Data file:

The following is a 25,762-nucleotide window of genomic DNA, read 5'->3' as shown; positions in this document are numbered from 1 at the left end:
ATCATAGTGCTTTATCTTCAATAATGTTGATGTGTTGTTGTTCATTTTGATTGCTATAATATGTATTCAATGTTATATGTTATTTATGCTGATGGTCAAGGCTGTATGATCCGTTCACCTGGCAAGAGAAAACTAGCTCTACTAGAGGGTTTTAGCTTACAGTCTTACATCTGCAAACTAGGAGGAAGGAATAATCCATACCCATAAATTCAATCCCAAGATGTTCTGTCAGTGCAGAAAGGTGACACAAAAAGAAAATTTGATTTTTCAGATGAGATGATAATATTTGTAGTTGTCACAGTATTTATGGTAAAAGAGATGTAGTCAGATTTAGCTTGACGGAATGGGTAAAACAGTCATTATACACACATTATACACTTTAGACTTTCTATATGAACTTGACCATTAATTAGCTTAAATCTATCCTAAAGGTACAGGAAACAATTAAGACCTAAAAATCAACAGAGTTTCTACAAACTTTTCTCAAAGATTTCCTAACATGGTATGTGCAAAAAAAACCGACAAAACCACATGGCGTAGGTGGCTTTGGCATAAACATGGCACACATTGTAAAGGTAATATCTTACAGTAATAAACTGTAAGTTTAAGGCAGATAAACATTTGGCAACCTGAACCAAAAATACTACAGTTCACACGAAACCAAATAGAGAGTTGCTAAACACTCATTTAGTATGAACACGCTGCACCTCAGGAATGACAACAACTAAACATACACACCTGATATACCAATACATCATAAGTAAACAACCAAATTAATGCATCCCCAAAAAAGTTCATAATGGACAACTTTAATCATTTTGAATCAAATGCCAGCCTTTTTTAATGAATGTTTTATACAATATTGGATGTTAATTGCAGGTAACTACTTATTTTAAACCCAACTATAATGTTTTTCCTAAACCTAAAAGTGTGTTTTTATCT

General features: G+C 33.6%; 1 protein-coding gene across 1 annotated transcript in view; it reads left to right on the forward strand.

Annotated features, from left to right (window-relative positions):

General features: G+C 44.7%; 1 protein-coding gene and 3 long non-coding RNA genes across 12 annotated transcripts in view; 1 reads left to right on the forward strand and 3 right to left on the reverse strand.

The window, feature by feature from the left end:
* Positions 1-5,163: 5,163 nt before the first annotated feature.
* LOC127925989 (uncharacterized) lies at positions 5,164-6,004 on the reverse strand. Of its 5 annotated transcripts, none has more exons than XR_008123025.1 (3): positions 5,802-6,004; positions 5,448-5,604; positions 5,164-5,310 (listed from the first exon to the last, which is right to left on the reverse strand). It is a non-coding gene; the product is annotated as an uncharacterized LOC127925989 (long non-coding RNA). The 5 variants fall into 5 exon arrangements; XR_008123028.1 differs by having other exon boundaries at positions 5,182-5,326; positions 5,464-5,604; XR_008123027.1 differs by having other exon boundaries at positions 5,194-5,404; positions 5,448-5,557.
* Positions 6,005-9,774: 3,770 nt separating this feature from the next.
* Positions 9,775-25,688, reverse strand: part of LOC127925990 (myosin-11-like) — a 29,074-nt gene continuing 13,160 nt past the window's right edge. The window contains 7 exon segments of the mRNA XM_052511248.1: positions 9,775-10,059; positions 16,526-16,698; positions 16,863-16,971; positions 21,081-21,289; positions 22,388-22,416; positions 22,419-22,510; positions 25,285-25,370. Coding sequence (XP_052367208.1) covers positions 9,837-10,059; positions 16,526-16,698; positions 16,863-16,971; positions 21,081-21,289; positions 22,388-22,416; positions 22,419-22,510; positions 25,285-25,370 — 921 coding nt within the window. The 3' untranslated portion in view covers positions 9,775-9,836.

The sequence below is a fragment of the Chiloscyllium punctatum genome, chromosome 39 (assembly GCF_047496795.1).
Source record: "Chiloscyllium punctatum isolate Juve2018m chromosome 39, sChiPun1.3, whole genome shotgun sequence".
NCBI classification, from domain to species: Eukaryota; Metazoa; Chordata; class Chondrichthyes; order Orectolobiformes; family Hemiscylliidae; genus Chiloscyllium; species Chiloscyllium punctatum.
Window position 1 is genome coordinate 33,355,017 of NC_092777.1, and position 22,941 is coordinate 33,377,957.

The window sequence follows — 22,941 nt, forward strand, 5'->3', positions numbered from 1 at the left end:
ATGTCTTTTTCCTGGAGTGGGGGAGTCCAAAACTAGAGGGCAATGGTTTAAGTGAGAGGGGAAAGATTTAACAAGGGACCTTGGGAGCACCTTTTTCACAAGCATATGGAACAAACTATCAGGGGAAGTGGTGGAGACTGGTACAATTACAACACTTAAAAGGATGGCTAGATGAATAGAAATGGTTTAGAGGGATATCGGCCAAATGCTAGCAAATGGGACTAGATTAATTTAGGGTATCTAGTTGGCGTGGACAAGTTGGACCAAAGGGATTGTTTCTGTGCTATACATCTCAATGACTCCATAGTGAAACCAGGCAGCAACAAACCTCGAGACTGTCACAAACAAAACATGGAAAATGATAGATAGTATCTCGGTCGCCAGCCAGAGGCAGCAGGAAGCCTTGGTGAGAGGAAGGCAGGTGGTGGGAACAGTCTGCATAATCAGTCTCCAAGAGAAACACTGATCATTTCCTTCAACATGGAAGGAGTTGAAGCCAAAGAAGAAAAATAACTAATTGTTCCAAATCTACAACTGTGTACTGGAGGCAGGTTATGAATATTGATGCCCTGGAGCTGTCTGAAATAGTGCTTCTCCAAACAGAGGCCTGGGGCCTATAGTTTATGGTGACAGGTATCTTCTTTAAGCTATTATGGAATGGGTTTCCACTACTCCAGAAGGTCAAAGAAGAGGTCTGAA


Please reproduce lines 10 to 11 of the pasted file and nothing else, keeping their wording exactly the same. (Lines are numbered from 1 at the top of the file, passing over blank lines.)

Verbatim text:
* Positions 9,775-25,688, reverse strand: part of LOC127925990 (myosin-11-like) — a 29,074-nt gene continuing 13,160 nt past the window's right edge. The window contains 7 exon segments of the mRNA XM_052511248.1: positions 9,775-10,059; positions 16,526-16,698; positions 16,863-16,971; positions 21,081-21,289; positions 22,388-22,416; positions 22,419-22,510; positions 25,285-25,370. Coding sequence (XP_052367208.1) covers positions 9,837-10,059; positions 16,526-16,698; positions 16,863-16,971; positions 21,081-21,289; positions 22,388-22,416; positions 22,419-22,510; positions 25,285-25,370 — 921 coding nt within the window. The 3' untranslated portion in view covers positions 9,775-9,836.

The sequence below is a fragment of the Chiloscyllium punctatum genome, chromosome 39 (assembly GCF_047496795.1).